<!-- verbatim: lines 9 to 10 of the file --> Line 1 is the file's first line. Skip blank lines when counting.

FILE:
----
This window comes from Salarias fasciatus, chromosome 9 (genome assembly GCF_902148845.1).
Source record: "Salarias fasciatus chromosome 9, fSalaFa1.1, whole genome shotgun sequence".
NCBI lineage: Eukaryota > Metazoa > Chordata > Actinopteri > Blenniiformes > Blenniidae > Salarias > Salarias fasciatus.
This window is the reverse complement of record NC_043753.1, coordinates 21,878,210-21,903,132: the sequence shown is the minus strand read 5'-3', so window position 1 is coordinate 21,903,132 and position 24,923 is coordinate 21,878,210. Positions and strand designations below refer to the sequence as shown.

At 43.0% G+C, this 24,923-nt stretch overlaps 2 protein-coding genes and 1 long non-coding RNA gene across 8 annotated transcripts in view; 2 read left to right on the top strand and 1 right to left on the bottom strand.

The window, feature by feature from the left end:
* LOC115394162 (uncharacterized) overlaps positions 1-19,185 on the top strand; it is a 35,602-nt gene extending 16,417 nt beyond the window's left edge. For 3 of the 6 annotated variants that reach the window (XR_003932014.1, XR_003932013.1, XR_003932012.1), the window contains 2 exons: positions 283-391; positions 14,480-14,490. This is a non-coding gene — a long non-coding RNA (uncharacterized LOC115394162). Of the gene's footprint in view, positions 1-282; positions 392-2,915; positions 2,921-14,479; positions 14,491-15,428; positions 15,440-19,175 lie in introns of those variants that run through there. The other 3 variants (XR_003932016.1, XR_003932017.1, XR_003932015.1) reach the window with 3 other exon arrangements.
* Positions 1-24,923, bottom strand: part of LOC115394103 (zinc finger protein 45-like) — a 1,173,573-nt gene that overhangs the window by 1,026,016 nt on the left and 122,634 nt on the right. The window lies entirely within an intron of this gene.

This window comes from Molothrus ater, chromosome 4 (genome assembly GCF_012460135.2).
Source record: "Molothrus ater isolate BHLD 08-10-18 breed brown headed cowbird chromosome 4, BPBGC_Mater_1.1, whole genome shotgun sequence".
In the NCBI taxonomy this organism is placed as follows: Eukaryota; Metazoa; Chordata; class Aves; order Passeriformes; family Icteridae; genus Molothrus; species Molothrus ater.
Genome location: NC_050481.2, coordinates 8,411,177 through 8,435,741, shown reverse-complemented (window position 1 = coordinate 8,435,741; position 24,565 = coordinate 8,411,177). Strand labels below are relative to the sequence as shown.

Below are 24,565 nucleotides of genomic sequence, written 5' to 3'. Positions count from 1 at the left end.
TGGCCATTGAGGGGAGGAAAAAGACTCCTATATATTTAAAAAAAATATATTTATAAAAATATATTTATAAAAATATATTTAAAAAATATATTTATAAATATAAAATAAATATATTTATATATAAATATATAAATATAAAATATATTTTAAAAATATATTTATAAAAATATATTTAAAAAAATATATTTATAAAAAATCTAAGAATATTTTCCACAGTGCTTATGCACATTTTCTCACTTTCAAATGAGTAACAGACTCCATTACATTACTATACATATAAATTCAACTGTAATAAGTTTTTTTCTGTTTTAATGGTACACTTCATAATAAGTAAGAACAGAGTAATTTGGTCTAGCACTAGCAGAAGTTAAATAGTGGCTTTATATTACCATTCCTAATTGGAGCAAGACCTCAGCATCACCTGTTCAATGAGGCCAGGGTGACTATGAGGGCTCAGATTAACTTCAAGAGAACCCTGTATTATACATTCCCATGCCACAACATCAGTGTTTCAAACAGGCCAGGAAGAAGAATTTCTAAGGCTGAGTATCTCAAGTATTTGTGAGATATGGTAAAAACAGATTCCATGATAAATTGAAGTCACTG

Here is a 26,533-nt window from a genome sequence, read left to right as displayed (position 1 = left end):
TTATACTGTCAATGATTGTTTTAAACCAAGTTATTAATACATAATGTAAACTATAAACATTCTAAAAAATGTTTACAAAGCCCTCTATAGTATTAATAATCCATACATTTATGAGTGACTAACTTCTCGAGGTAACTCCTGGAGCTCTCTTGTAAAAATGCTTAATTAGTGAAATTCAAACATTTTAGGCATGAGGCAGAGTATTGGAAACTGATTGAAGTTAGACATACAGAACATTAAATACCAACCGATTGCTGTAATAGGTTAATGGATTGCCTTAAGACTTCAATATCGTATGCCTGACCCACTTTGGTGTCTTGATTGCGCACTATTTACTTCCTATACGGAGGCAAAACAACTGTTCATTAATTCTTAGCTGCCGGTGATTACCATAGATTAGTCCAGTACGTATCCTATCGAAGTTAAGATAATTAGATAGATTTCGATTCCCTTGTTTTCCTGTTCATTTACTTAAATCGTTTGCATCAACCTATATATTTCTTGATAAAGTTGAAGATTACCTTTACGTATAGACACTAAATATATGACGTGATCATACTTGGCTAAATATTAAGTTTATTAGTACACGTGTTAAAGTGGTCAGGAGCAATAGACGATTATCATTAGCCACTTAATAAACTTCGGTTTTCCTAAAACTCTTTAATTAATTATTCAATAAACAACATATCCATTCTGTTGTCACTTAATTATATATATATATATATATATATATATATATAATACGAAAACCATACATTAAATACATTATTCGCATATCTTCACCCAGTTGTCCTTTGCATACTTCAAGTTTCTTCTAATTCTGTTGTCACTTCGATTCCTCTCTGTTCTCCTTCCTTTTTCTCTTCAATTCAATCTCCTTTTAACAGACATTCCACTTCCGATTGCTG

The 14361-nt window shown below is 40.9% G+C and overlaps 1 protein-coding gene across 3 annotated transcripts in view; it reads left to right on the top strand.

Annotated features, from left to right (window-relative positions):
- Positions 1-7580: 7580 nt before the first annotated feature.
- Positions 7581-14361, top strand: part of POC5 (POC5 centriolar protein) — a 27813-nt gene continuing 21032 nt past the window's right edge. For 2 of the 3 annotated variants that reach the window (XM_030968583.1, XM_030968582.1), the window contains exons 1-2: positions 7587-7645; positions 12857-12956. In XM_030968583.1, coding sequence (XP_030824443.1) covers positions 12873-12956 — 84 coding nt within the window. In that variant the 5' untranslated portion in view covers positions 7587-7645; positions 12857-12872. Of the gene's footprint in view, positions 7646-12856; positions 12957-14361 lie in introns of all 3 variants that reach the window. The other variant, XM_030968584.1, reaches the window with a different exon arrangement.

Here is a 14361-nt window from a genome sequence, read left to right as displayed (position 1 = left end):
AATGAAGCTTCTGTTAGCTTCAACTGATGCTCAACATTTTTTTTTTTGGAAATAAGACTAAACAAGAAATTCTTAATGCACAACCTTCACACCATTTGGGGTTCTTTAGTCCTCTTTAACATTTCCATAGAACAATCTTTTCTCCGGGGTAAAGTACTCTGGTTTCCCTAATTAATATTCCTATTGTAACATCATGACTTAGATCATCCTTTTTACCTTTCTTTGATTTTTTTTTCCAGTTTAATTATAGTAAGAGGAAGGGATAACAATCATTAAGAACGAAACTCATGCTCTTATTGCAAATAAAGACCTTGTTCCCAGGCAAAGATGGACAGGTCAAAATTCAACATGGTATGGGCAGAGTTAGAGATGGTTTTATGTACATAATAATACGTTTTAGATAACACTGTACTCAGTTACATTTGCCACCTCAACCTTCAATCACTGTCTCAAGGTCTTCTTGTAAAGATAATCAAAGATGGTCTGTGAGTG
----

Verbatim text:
This window comes from Molothrus ater, chromosome 4 (genome assembly GCF_012460135.2).
Source record: "Molothrus ater isolate BHLD 08-10-18 breed brown headed cowbird chromosome 4, BPBGC_Mater_1.1, whole genome shotgun sequence".